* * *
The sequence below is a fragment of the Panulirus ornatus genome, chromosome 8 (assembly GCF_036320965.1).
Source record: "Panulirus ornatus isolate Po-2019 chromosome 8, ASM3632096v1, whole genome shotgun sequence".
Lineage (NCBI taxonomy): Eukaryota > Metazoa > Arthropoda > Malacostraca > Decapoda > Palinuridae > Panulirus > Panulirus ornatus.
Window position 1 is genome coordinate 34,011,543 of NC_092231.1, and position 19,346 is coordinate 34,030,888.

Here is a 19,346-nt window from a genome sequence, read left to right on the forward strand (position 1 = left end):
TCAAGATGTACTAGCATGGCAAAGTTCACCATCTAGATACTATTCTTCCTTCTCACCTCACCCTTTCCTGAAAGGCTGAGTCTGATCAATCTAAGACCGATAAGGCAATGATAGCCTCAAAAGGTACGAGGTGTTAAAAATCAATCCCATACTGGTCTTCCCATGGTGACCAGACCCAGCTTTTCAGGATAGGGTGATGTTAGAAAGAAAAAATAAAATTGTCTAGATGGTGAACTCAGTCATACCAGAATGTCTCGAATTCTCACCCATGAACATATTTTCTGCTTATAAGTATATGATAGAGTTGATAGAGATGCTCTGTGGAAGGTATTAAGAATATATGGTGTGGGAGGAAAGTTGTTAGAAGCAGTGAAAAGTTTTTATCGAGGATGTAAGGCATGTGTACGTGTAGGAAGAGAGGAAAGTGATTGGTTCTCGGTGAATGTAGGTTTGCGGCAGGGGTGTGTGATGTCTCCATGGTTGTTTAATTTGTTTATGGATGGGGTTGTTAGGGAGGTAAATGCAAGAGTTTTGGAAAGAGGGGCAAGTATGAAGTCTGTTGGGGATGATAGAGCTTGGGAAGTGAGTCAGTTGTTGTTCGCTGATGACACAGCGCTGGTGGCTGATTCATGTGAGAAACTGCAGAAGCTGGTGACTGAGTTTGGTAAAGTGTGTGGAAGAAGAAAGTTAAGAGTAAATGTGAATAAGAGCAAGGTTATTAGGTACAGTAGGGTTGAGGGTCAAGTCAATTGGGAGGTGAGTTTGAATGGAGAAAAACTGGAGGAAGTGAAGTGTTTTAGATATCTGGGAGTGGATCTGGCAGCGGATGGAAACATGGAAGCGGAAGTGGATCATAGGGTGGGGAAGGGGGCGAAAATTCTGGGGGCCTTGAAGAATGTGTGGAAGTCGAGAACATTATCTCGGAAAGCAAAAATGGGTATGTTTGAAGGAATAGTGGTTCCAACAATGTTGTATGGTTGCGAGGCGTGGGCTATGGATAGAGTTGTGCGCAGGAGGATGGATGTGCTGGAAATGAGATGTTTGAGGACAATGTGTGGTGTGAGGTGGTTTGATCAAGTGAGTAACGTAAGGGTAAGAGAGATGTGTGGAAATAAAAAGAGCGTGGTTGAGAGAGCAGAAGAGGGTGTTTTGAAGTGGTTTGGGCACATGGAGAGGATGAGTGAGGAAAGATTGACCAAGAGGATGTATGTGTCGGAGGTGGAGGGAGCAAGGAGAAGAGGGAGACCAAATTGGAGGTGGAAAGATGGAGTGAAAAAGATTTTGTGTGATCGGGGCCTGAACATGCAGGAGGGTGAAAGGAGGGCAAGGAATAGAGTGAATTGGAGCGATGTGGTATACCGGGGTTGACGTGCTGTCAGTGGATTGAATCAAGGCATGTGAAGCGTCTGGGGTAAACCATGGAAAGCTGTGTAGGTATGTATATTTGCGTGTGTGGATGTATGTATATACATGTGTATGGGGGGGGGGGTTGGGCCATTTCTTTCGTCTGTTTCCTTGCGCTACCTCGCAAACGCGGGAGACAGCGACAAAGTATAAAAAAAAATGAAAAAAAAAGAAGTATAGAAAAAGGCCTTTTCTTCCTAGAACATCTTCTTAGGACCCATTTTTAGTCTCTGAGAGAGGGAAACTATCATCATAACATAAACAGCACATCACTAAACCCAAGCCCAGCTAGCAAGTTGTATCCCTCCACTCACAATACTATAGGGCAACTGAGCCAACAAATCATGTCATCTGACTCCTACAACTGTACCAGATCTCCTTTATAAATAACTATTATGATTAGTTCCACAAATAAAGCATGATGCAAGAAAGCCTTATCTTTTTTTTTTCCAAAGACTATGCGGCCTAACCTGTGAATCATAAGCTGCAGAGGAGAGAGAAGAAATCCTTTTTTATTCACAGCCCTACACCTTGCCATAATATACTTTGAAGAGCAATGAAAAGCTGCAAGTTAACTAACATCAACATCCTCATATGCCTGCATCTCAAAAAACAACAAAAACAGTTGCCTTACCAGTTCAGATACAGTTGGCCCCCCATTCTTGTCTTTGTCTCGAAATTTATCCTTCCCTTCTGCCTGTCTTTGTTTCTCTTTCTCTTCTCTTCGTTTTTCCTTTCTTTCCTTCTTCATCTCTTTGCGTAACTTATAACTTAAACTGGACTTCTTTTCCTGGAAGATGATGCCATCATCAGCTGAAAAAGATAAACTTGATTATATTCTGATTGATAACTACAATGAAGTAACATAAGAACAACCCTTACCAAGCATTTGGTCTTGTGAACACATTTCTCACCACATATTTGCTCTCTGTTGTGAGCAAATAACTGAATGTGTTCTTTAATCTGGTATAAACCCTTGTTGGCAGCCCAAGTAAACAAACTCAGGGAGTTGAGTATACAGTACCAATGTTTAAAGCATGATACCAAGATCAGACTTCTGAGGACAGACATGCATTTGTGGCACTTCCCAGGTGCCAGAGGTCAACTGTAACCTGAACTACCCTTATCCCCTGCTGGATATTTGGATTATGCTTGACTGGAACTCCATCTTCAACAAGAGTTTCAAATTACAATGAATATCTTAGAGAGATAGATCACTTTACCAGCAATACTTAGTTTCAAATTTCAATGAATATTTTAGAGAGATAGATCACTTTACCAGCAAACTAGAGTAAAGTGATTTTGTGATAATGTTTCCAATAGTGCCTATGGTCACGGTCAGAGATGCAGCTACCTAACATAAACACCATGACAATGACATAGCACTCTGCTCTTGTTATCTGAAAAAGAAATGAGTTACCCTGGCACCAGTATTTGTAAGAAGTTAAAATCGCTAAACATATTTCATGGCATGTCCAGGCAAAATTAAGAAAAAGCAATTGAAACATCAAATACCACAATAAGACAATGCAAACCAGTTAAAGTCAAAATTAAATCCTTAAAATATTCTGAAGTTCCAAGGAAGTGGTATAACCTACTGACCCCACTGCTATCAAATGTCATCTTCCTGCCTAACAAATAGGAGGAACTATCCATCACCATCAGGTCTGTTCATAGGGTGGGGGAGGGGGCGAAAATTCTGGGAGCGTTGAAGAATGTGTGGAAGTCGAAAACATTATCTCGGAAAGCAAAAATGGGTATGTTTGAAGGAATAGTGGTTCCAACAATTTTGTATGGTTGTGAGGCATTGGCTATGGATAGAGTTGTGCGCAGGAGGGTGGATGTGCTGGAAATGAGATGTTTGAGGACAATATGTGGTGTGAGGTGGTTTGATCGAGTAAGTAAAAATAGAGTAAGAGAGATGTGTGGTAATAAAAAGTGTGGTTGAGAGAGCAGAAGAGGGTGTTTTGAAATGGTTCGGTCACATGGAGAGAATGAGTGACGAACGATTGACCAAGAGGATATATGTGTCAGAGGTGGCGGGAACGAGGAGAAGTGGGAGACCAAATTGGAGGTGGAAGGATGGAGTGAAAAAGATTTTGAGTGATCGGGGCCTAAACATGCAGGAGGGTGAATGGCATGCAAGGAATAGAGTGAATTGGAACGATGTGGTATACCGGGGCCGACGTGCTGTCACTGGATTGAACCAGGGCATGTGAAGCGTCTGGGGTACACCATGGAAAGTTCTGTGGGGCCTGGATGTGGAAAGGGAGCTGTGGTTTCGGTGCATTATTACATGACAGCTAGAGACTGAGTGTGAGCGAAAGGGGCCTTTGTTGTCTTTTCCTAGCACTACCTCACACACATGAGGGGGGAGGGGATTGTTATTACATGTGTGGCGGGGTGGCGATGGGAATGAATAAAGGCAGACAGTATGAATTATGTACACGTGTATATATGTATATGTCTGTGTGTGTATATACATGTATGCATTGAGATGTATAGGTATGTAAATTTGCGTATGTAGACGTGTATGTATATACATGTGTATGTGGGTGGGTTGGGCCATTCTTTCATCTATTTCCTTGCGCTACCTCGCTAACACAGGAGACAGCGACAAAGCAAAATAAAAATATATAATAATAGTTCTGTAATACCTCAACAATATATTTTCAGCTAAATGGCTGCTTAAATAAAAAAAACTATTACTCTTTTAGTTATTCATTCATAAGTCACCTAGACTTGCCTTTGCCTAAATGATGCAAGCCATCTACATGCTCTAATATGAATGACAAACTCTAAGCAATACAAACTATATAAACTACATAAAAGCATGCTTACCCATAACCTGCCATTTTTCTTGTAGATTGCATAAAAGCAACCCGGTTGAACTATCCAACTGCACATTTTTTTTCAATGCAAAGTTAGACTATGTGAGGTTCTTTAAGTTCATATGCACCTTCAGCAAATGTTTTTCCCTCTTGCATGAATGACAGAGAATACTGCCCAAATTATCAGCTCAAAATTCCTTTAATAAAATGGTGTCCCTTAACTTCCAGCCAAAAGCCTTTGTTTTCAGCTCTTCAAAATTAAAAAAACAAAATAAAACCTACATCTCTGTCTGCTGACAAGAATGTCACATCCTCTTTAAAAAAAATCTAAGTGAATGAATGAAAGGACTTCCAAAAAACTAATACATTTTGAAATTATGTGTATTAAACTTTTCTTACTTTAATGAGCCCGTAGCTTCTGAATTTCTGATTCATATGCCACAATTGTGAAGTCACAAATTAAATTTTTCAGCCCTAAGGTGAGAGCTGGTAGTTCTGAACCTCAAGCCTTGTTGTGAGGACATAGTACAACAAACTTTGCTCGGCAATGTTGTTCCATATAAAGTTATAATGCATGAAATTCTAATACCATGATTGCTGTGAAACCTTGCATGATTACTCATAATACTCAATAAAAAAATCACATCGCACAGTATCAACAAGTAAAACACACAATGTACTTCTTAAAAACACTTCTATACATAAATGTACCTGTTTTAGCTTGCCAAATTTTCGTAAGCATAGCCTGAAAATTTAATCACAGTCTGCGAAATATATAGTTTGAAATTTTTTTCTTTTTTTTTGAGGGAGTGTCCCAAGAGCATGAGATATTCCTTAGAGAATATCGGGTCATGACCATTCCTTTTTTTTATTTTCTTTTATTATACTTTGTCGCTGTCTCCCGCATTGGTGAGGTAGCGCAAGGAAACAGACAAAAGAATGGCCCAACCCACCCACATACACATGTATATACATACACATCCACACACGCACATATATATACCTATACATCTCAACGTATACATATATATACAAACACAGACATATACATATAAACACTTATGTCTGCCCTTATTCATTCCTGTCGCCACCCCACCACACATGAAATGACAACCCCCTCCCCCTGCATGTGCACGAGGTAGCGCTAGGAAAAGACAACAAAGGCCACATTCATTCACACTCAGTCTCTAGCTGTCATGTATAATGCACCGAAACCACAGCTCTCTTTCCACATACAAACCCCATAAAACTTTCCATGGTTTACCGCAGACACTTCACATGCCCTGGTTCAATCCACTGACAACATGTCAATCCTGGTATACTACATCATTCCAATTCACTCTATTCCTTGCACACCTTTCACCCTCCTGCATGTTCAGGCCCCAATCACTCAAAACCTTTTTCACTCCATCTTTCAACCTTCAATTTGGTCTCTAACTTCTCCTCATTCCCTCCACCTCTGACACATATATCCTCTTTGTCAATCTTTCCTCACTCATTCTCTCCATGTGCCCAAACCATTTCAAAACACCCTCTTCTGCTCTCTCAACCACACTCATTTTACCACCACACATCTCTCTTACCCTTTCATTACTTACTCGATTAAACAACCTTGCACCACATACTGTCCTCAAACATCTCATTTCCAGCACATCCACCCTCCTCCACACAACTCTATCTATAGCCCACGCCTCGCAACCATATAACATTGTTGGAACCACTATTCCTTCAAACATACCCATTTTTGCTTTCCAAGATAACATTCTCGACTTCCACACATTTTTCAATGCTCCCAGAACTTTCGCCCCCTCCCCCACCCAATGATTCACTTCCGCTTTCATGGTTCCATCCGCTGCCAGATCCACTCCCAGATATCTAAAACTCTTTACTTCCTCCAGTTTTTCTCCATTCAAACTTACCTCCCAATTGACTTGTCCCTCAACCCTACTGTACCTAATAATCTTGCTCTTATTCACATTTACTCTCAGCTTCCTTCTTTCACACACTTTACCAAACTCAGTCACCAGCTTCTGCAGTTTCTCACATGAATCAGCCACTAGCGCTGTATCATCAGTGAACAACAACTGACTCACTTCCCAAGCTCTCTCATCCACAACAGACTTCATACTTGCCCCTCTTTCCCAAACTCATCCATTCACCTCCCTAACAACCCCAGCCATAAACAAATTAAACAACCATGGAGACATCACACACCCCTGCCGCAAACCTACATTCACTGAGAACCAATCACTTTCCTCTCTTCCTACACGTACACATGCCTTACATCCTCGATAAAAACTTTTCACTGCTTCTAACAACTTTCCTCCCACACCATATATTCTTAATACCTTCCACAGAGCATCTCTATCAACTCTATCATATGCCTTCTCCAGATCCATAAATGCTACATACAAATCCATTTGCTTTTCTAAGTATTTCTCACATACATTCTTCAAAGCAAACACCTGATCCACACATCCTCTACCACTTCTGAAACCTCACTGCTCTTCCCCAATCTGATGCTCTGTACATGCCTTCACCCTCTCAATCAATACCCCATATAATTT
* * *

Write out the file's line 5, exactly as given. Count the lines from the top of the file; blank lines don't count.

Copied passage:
Here is a 19,346-nt window from a genome sequence, read left to right on the forward strand (position 1 = left end):